101st Airborne Division…I’m in Awe!

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Having never seen the acclaimed HBO documentary Band of Brothers, I was in awe of these men and engrossed in their stories while watching a documentary on You Tube. The documentary showed interviews with the real men depicted in the HBO series, and it wasn’t until after I had finished watching the entire film that I realized that some of these men have died since it was filmed. I felt like I had lost my grandfather all over again at the realization! These brave men are dying off every day and our country is losing some of our best.

I think most of us have seen movies about D Day, and some of us have been fortunate enough to visit the beaches of Normandy in person. Certainly any American who has ever attended school has learned about Operation Overlord and the great sacrifices made during the invasion of Normandy. We know that through that effort, Hitler was eventually defeated and the concentration camps were liberated by Allied forces. But hearing the actual men describe their experiences was unlike any other for me. I wanted to shake their hands, buy them a drink and give them a hug…but most of all to offer my gratitude and express my amazement at how well they rose to the greatest challenge most of us could ever imagine facing and come out the other side to tell the story.

Writing historical fiction is fairly new to me, and researching the past in order to realistically depict it in a novel can sometimes be tiring and dull. But for my current work in progress, I needed one of my characters to serve in one of the airborne divisions during the war. I chose the 101st because of where they trained in the early years of the war. Uncle Joe, in my novel, is the uncle of my protagonist and I wanted him to be around in the beginning of the war. The 101st Airborne didn’t ship to England until September of 1943. They spent most of the war training to do their job once the time came. I was amazed to learn that the first action of the war these men saw was on D Day. Most of us think of that event as being towards the end of the war, but for them it marked the beginning of their own personal war. Nothing about the research for this aspect of my novel was dull! Even though most of my novel is set stateside, I am so excited to be able to include some of the action from France, Holland and Belgium in the novel.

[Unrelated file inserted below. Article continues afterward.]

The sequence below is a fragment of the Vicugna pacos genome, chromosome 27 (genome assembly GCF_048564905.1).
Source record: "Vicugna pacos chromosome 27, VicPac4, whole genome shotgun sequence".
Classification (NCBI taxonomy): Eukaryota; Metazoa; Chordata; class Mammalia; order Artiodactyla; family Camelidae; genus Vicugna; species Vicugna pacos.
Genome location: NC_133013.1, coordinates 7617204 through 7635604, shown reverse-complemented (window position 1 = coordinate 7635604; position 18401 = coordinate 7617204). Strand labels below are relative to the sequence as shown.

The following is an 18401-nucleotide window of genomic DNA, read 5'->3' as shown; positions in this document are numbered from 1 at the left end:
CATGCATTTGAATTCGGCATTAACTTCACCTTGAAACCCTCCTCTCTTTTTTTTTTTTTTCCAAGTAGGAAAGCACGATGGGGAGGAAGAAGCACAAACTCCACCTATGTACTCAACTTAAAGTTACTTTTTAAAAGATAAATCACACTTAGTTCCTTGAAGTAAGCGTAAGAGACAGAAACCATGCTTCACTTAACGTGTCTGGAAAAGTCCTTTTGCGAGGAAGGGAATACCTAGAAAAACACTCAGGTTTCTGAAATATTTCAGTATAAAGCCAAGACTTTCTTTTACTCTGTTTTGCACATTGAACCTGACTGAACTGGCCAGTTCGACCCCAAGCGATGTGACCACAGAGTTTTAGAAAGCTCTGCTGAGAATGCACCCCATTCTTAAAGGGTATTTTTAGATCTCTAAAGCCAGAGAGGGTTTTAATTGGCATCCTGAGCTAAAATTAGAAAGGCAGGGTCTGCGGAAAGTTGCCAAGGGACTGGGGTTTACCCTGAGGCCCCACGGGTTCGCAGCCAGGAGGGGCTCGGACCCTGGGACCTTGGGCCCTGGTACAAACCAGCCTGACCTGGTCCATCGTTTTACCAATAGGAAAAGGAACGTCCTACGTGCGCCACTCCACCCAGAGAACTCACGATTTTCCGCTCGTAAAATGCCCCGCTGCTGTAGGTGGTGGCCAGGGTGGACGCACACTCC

If you are lucky enough to meet a World War 2 veteran that is still living, please shake his (or possibly her) hand. I’m off to research my next story line aspect which is a love interest for Uncle Joe. So, I expect to become enthralled with the tales of Army Nurse Corps members who served in Europe and might have crossed paths with Uncle Joe. If you know me personally, it will come as no surprise that he will fall for a nurse! 🙂

I truly hope that I can make my characters as real and three-dimensional as the men that I watched in the documentary. They were generous enough to share their thoughts and feelings with the public and I’m eternally grateful. To them, they were just doing their jobs and looking out for each other. They don’t see themselves as heroes. I guess that is left up to the rest of us. May the ones who have departed us rest in peace knowing that your country is proud of you.

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6 thoughts on “101st Airborne Division…I’m in Awe!

  1. What a wonderful write up. Indeed, the 101st – as well as the 82nd and 11th Airborne – was a crack outfit. It was extremely perilous. Even their harnesses became a death trap if they landed in water. I’m sure you will succeed in your novel!

    1. I’m also researching the 442nd as one of my characters enlisted and went to train in MS. They sustained great losses and made a huge contribution as well. In my novel, one character serves in the 442nd Regimental Combat Team and another in the 101st. I’m still trying to weave all of these lives together, and the research has me captivated by what they all went through. The videos of these men discussing the fact that they were serving their country while their families were in the camps are very powerful. I’m in awe of the strength of character these men possessed.

      1. The 101st? A Nisei? Five Nisei did get assigned to the 11th Airborne… BTW, military protocol prohibited the pinning of medals on “enemy aliens” so when a medal was awarded posthumously to a Nisei, they could not present it to his mother. Instead, a sibling would receive it. Just a tidbit…

  2. The character who enlists with the 101st is not of Japanese descent. He comes from the hometown in Arkansas where the Rowher Internment Camp was built. There are several main characters whose lives overlap in the novel. Thanks for the information about the medals!

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